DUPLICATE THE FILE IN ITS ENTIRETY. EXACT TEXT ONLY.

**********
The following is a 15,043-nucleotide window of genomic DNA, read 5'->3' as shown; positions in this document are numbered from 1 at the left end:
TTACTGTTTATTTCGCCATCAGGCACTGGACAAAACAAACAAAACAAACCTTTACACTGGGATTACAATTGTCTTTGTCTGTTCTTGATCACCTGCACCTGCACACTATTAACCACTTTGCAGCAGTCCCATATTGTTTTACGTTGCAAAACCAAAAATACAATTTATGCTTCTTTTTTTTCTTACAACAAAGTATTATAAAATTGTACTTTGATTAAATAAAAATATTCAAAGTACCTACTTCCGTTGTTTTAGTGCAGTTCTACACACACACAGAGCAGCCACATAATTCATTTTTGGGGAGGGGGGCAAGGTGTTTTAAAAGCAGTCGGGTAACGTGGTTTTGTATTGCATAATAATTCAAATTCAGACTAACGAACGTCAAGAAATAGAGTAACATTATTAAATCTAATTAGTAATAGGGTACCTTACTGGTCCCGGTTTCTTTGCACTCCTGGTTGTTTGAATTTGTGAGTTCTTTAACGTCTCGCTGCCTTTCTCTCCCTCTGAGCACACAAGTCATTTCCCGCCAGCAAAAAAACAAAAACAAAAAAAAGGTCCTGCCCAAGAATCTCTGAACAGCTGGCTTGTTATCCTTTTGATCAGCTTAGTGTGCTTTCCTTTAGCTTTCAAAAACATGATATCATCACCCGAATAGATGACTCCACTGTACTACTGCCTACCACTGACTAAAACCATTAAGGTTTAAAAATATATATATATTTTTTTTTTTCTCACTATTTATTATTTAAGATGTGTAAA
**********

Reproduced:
The following is a 15,043-nucleotide window of genomic DNA, read 5'->3' as shown; positions in this document are numbered from 1 at the left end:
TTACTGTTTATTTCGCCATCAGGCACTGGACAAAACAAACAAAACAAACCTTTACACTGGGATTACAATTGTCTTTGTCTGTTCTTGATCACCTGCACCTGCACACTATTAACCACTTTGCAGCAGTCCCATATTGTTTTACGTTGCAAAACCAAAAATACAATTTATGCTTCTTTTTTTTCTTACAACAAAGTATTATAAAATTGTACTTTGATTAAATAAAAATATTCAAAGTACCTACTTCCGTTGTTTTAGTGCAGTTCTACACACACACAGAGCAGCCACATAATTCATTTTTGGGGAGGGGGGCAAGGTGTTTTAAAAGCAGTCGGGTAACGTGGTTTTGTATTGCATAATAATTCAAATTCAGACTAACGAACGTCAAGAAATAGAGTAACATTATTAAATCTAATTAGTAATAGGGTACCTTACTGGTCCCGGTTTCTTTGCACTCCTGGTTGTTTGAATTTGTGAGTTCTTTAACGTCTCGCTGCCTTTCTCTCCCTCTGAGCACACAAGTCATTTCCCGCCAGCAAAAAAACAAAAACAAAAAAAAGGTCCTGCCCAAGAATCTCTGAACAGCTGGCTTGTTATCCTTTTGATCAGCTTAGTGTGCTTTCCTTTAGCTTTCAAAAACATGATATCATCACCCGAATAGATGACTCCACTGTACTACTGCCTACCACTGACTAAAACCATTAAGGTTTAAAAATATATATATATTTTTTTTTTTCTCACTATTTATTATTTAAGATGTGTAAA